The chance to be a Leader of Tomorrow is an opportunity to address problems that you face in your career. It is the chance to voice out your pain points, opinions and even create your own solution. That in itself is a great opportunity to explore and discover more about yourself and your passion. 21 participants, including myself, had the privilege and honour of being selected as a ‘Leader of Tomorrow’ (LoT) at the SLoT Forum 2016 organized by Global Biotech Revolution.
After an initial screening process, we were put together in teams of four people completely new to us in order to identify and address gaps in our biotechnology industry. The problem our team wanted to address was the emerging people gap. I initially doubted how a team whose members I have not even met before could come up with a solution for a problem. But through the SLoT exercise (I call it an exercise because it stretched our minds beyond our everyday brainstorming sessions) I realized that when each member works towards the same goal, shares a common passion and has a desire to drive change, nothing is impossible for that team.
Defining the problem was the primary roadblock. There were so many things to be changed and so few we could actually pursue to achieve a realistic solution. After a series of meetings and valuable guidance from our SLoT mentor, Dr Lim Xinhong, we narrowed it down to enabling STEM field students and professionals to connect with mentors from different fields in order to make steady progress in their chosen careers.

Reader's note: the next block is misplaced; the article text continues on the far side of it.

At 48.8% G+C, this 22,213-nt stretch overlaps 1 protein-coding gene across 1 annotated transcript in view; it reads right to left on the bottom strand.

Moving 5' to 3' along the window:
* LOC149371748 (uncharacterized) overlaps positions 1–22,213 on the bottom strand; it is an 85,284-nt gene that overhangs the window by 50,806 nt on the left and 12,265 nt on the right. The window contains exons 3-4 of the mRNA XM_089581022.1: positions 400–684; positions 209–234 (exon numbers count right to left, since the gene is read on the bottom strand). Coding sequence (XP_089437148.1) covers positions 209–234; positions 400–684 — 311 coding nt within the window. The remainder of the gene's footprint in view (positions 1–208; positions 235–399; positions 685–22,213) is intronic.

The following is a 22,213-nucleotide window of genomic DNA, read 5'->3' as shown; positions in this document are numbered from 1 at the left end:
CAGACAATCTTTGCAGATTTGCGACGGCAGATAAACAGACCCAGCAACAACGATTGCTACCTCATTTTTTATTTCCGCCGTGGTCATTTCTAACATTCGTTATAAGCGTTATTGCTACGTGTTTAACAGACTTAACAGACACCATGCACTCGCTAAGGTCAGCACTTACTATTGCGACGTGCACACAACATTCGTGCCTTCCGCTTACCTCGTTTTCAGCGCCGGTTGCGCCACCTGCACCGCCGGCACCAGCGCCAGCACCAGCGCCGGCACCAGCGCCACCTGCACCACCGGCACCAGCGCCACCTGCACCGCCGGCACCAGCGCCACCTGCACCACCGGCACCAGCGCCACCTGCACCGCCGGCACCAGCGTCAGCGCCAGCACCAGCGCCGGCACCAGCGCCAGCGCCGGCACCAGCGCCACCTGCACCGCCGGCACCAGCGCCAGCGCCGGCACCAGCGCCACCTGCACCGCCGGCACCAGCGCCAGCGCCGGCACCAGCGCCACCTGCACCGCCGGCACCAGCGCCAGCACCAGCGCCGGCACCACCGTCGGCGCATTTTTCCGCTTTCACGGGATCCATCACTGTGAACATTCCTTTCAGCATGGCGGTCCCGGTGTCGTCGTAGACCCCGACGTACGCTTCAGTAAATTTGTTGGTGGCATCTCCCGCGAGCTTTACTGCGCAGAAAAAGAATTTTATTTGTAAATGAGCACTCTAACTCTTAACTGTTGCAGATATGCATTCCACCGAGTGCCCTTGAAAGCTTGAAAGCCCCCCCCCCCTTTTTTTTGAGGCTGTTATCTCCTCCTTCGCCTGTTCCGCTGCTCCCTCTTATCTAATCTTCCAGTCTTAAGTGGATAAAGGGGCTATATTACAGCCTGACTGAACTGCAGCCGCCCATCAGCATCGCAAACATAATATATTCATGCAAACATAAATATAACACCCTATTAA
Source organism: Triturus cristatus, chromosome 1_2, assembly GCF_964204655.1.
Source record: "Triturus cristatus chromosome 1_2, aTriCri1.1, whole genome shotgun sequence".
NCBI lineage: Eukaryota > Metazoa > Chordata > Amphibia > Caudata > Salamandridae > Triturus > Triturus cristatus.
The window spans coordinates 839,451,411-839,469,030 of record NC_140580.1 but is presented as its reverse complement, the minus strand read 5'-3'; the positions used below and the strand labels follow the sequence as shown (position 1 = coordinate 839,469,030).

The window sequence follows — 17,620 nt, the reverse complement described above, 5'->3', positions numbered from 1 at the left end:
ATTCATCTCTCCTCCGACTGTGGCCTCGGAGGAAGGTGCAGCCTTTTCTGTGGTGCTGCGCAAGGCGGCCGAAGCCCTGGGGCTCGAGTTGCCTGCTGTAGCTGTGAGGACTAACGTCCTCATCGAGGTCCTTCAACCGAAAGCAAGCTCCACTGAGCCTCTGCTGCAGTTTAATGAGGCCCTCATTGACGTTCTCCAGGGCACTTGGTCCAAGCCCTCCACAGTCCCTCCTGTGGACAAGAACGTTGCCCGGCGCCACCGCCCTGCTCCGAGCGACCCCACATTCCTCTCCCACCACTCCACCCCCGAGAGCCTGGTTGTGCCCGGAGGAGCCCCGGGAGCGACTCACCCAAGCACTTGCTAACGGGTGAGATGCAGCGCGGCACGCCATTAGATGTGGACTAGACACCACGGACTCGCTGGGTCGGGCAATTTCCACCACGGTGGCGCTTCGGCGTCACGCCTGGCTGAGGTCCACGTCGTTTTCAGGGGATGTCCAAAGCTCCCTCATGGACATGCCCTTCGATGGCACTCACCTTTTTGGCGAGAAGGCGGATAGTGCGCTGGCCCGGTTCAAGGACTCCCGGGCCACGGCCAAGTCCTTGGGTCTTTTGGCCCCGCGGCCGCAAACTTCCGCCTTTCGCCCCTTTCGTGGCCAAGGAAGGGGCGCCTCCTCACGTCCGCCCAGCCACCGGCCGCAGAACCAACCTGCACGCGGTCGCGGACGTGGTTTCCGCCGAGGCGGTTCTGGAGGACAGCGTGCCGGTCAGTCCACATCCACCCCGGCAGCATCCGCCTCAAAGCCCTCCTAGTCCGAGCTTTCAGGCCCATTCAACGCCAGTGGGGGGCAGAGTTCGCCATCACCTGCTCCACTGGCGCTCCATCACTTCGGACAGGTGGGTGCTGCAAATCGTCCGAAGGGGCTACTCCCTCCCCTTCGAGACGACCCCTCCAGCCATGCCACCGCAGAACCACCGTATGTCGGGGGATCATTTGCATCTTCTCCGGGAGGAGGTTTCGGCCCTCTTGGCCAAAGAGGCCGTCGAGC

The field of science and engineering has its own share of extroverts and introverts. While extroverts make connections naturally and build their professional network easily, introverts’ fear of taking the initiative makes it difficult to approach and connect with mentors in their preferred field of interest. Mentors on the other hand, still have a tough time identifying and acquiring the right talent and wish to avoid uncommitted mentees and redundancy in their mentoring process.
These being the pain points of the industry, our solution started to take shape in the form of EETOR, a smart, easy to use, mobile application for connecting mentors and mentees by preference-based matching algorithms. With a solution in mind, we surveyed the local STEM market and started working on the app prototype. Being trained as scientists, working out the solution was the easy part. However, it is the development of a business plan that we found most challenging (revenue model, investment, cash flows, market size, funding sources etc.). However with perseverance (meetings, hangouts, and messages) and a lot of help from our business school friends, experienced mentors and advisory board, we were able to develop a strong business model.
The final event stood up to its name. The topics for both panels were extremely timely with the current research and industry landscapes. It was an event, well planned and executed to perfection. At the Voices of Tomorrow segment we were amazed when fellow LoTs presented their problems and proposed their solutions. We presented our solution EETOR for the people gap and effectively responded to the questions posed by the panel of judges, resulting in us winning second place at the SLoT competition!
In addition, we absolutely appreciated the feedback from the judges and expression of interests from fellow LoTs on our idea. Our team was elated and we look forward to making EETOR a reality. Thanks to the SLoT forum, we were given the invaluable opportunity of building a passionate team, engaging with helpful mentors and connecting with a network of like-minded potential users of our App, who could also be our early App adopters.
The inaugural SLoT Forum 2016 was a wonderful beginning for more of such collaborative forums in Singapore and I look forward to the evolution of the SLoT Forum and how it will shape the local bio-economy as well as our future leaders.